Seasonal flu kills 291,000 to 646,000 people worldwide each year, according to a new estimate that's higher than the previous one of 250,000 to 500,000 deaths a year. The new figures from the U.S. Centers for Disease Control and Prevention and other groups were published Dec. 13 in The Lancet medical journal.

    Flu Kills 646,000 People Worldwide Each Year: Study › script › main › art

    Most estimates of the number of worldwide deaths attributed to the novel coronavirus are somewhat over 7,000.

  20. Philip Taylor said,

    March 17, 2020 @ 2:01 am

    "Seasonal flu kills 291,000 to 646,000 people worldwide each year".

    "Most estimates of the number of worldwide deaths attributed to the novel coronavirus are somewhat over 7,000" over a period of less than two months (21st January – 16th March).

    Furthermore, the most recent WHO data (see graph) shows that cases of Covid-19 are currently increasingly exponentially; I for one would not even like to attempt to extrapolate from less than two month's data to predict the total deaths from Covid-19 over the coming year.

  21. Jonathan said,

    March 17, 2020 @ 4:28 am

    What is needed is for people to understand how serious COVID-19 is and to calmly make the necessary changes in their lives to reduce the harm it will cause. Minimizing the seriousness of it, through deceptive citing of numbers and deliberately ignoring important features of it, strikes me as "actions" that will have "exacerbated the spread of the pandemic".

    I'm glad to see you have edited the post to acknowledge your "poor word choice". I hope you will add a header and acknowledge the whole post as a poor choice — maybe it was brought on by frustration at seeing others panic, but I don't think this post helps.

  22. Colin Danby said,

    March 17, 2020 @ 9:56 am

    I suggest for some of the latest.

    Yesterday's Imperial College study with Neil Ferguson as lead author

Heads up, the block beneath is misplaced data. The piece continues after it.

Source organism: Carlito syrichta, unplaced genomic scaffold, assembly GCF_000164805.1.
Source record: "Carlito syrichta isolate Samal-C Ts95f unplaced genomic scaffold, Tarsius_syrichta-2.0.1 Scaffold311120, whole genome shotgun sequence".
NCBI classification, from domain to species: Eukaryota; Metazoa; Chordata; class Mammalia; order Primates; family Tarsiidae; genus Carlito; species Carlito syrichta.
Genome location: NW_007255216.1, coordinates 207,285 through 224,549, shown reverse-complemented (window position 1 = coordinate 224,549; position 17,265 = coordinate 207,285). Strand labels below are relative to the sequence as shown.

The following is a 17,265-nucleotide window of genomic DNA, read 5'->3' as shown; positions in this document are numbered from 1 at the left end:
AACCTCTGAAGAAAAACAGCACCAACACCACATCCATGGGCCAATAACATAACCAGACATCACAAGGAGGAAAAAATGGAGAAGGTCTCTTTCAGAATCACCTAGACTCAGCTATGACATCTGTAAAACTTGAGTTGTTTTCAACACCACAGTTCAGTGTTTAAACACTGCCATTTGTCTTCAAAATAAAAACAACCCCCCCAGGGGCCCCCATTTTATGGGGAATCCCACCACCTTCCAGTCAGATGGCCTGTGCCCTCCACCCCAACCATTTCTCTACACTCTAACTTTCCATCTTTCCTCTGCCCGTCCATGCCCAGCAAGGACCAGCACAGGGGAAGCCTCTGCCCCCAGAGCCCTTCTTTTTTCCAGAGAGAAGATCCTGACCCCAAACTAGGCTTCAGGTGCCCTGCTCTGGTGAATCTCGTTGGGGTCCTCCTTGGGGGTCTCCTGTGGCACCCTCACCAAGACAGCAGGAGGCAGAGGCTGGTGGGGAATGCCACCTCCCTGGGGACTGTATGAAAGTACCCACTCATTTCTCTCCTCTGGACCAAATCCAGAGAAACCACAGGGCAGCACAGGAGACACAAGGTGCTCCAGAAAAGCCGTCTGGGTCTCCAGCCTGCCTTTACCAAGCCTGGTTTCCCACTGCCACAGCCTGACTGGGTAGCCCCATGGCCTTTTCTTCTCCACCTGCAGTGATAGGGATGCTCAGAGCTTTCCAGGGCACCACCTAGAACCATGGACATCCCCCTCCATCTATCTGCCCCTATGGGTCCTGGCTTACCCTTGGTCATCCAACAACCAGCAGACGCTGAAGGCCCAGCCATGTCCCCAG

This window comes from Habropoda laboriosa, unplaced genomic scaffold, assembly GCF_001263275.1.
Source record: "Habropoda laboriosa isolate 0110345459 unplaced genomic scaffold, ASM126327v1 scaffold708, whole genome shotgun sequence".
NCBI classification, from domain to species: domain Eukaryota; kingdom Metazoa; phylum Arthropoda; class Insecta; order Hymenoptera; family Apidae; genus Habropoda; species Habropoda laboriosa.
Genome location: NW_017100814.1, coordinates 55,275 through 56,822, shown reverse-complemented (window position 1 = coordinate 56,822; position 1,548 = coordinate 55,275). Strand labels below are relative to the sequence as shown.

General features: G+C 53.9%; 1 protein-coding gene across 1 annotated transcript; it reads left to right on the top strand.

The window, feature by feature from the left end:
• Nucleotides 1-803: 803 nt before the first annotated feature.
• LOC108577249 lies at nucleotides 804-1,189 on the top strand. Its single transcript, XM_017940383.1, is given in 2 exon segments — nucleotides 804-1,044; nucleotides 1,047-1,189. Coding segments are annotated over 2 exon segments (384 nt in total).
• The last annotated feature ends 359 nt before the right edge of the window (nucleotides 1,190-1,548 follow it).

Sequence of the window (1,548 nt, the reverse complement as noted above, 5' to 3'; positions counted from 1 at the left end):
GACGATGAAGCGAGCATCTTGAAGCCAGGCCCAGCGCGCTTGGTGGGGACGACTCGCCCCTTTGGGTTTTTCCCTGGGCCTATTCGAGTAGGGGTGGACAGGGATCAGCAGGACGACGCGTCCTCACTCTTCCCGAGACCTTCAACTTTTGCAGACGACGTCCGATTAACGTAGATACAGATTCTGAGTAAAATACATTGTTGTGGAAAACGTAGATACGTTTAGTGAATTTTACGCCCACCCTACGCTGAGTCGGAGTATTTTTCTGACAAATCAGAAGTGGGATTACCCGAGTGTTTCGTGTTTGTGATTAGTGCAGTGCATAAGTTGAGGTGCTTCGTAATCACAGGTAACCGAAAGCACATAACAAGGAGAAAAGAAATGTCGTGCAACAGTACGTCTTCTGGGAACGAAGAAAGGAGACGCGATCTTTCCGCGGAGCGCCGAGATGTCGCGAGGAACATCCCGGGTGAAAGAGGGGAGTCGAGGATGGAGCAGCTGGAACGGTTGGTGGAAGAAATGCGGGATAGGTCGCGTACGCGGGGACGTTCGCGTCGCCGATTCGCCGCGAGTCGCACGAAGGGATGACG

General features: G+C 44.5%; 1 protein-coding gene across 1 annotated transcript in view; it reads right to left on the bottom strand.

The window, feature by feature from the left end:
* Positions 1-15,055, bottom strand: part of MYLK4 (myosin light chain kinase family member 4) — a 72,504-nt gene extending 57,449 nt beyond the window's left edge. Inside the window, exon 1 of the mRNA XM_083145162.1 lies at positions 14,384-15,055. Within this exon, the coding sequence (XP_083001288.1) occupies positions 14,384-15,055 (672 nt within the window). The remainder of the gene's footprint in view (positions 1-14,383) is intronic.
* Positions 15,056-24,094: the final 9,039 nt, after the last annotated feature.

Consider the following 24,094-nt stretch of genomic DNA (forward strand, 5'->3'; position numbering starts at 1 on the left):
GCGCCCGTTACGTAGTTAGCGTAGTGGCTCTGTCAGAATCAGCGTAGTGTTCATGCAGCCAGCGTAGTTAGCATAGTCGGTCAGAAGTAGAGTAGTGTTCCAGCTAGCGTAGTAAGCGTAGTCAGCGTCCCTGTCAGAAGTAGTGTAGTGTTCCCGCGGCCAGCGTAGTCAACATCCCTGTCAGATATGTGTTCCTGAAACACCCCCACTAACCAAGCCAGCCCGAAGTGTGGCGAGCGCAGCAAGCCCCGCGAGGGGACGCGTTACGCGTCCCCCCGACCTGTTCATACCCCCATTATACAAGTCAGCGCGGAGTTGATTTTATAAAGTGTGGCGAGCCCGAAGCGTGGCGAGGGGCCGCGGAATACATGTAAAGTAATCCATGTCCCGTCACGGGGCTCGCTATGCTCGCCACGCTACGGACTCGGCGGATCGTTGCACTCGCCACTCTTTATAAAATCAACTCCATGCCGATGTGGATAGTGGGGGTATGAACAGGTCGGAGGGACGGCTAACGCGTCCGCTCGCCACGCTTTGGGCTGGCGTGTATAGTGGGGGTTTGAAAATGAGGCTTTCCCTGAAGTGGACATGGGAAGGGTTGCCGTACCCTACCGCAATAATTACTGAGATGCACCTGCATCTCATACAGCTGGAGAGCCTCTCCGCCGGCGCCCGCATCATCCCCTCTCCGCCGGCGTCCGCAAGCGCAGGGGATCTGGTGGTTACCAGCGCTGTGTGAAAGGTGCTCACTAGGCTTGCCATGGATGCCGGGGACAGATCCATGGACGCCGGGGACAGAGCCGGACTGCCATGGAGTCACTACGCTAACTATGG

can give some sense of the numbers. The worst-case baseline (no policy intervention at all) which would produce 2.2 million deaths in the US and a half million in Great Britain. The paper then walks you through the possible mitigating results of a variety of policy interventions. So yes, with serious interventions deaths will be much less than those numbers, but the seasonal flu this is not, because (a) it has a much higher death rate (b) it's a new virus for which humanity has no resistance. Most of us will get it sooner or later.

  23. Colin Danby said,

    March 17, 2020 @ 10:01 am

    Two more links and I will leave this alone. This physician's writeup, though it has much specialist jargon, gives you a good feel for how cases that end up in hospital progress:

    And this relatively optimistic writeup ( is pretty good for getting a feel for the numbers, and the phenomena going on underneath the numbers.

  24. eub said,

    March 17, 2020 @ 4:11 pm

    Quoting past numbers is silly. What's relevant is future numbers.

    Our monkey brains really don't handle exponential growth, do they.

  25. F said,

    March 17, 2020 @ 6:24 pm

    Maybe here's another way of seeing it.

    The province of Bergamo in Lombardy has about 1 million inhabitants. So far Bergamo has had 3993 diagnosed cases of COVID-19. If the death rate per diagnosis is the same as in Lombardy as a whole, then about 400 of them have died.

    If the entire United States was hit as badly as Bergamo has been in the past month, that would already give 120,000 deaths.

    Let's try to take action before we get there.